German playwright Frank Wedekind’s dark, expressionist play Spring Awakening – A Children’s Tragedy was written in 1891. It is an extraordinarily frank depiction of teenage anxiety and sexuality, which includes graphic scenes of masturbation, sado-masochism, homosexuality and rape, as well as suicide and abortion. The play was so controversial in its time that it was 15 years before it was first performed in 1906 in Berlin, and only then with cuts demanded by the censor. It is a nightmarish, cautionary portrait of adolescent angst and rebellion against oppressive social strictures and family expectations.
The play is also the unlikely source for the modern rock musical of the same name, which premiered on Broadway in 2006, and was recently revived at the Almeida Theatre in London in a storming new production directed by their Artistic Director, Rupert Goold. The musical retains much of the dark narrative of the original, adding a score that enunciates all of the young people’s yearnings, fears and frustrations, as well as their hopeful energy and defiance, though it arguably also softens some of the shock of Wedekind’s original play.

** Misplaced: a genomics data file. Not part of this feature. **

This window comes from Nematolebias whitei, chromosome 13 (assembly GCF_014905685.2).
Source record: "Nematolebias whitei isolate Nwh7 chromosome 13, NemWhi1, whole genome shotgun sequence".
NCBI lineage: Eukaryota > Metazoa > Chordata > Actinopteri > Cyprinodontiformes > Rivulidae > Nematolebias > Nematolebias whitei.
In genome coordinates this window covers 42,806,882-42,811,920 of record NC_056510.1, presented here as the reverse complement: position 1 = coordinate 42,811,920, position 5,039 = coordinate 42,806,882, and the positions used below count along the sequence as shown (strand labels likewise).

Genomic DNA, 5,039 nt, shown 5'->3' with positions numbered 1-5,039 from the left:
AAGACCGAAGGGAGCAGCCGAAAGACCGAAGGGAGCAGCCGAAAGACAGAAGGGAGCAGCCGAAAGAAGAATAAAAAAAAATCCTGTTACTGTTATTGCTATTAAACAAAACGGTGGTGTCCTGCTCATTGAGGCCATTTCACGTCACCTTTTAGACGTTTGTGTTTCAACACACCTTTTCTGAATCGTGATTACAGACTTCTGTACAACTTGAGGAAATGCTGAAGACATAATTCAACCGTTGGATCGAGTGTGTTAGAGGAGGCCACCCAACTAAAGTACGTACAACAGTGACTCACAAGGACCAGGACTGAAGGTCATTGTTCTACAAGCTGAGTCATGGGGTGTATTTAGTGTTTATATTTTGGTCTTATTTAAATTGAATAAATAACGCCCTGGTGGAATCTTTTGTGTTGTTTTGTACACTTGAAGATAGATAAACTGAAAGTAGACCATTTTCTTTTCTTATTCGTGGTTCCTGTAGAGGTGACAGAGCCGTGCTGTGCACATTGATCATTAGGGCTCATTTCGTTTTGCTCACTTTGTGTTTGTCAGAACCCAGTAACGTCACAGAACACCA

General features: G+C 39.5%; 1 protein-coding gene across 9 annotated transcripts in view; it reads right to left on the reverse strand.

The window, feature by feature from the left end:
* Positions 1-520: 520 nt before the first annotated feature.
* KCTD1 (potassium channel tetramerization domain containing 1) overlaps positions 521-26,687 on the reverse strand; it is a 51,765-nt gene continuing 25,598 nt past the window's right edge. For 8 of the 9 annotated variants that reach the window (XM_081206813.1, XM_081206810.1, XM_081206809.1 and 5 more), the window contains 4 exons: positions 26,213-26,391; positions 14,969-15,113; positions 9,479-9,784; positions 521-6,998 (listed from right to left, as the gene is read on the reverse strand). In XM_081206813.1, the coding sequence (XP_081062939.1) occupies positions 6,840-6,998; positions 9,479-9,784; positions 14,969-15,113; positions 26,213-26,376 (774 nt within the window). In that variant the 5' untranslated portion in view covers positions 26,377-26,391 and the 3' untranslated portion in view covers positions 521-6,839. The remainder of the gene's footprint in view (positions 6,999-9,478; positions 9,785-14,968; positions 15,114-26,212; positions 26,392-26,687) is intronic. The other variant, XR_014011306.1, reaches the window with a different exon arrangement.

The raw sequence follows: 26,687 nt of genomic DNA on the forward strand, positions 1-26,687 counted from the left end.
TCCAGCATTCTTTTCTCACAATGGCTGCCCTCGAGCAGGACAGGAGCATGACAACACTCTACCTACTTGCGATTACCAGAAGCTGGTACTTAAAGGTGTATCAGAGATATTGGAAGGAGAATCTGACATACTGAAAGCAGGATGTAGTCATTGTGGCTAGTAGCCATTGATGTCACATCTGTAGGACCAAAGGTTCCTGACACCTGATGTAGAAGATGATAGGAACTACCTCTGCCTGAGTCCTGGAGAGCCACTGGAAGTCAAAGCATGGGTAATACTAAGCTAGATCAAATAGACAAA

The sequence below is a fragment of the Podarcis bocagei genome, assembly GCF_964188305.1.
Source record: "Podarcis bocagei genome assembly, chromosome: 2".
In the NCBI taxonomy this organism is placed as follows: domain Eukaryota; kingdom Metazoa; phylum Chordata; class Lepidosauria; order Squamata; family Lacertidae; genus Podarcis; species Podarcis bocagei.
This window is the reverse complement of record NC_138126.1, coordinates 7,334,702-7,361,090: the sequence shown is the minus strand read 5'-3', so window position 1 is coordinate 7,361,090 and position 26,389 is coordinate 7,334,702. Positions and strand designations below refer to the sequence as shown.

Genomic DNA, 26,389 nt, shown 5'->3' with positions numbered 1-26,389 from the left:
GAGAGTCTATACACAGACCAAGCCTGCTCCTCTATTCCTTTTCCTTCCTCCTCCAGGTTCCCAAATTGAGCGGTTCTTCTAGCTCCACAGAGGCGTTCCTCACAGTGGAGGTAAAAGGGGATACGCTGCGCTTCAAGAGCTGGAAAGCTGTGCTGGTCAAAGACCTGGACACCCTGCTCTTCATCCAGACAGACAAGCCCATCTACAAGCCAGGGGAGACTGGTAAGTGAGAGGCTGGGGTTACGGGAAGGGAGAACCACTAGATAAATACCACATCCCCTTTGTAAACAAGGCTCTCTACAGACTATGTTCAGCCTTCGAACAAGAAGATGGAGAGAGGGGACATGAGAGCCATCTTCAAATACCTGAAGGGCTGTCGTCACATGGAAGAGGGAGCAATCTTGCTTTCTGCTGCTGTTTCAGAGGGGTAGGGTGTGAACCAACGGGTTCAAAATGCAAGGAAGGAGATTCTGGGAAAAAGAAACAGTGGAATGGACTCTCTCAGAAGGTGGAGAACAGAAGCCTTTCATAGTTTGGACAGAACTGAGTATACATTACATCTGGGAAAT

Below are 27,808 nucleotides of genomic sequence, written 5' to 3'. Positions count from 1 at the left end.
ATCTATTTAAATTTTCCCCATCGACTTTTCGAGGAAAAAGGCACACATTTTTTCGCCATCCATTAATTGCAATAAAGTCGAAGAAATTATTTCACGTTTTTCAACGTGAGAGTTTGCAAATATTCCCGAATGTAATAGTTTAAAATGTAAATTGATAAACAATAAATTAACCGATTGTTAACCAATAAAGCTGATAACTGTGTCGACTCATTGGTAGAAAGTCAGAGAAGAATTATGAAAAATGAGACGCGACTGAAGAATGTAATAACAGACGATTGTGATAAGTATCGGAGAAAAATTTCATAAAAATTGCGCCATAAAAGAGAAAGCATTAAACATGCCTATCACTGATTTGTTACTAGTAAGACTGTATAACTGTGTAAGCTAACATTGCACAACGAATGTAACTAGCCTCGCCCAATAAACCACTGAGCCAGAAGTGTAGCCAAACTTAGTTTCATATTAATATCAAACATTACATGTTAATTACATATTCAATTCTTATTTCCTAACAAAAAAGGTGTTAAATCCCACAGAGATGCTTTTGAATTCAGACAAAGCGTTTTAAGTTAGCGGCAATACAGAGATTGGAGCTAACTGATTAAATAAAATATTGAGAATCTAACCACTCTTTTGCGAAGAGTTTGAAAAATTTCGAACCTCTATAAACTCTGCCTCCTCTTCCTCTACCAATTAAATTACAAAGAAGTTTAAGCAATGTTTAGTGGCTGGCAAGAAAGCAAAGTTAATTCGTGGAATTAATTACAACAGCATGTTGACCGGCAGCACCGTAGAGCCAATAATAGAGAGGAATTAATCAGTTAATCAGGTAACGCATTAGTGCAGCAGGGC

To talk us through the contemporary controversies and enduring power of Spring Awakening, I’m delighted to welcome the Professor of Modern German Literature at New College, Oxford, Karen Leeder.